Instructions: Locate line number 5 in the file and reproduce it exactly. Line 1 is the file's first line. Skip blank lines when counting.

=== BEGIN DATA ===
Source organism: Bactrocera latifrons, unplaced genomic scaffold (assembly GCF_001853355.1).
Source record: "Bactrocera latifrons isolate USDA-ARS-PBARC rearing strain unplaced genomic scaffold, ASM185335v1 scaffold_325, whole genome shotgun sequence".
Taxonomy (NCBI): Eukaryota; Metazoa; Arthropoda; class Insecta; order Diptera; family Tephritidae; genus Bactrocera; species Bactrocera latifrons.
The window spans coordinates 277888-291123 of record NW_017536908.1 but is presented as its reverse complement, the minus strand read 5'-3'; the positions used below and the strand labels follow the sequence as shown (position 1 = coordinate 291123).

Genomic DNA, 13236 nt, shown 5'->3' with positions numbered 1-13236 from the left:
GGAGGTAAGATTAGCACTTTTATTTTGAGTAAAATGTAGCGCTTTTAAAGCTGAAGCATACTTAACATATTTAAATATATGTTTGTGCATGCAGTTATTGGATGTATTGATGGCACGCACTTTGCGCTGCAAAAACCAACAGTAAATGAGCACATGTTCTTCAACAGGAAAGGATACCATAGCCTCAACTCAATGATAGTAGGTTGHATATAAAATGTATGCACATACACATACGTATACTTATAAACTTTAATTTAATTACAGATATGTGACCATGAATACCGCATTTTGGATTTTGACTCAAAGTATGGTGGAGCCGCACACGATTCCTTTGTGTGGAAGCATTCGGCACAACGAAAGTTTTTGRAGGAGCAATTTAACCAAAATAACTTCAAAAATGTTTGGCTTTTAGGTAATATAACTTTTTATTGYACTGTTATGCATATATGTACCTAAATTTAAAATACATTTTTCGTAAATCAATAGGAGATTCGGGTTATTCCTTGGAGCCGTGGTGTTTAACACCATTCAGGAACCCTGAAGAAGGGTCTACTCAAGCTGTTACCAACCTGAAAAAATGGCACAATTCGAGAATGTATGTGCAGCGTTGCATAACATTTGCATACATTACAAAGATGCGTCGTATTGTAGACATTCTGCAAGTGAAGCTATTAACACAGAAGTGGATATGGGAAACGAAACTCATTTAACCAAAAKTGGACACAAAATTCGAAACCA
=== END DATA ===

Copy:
Genomic DNA, 13236 nt, shown 5'->3' with positions numbered 1-13236 from the left: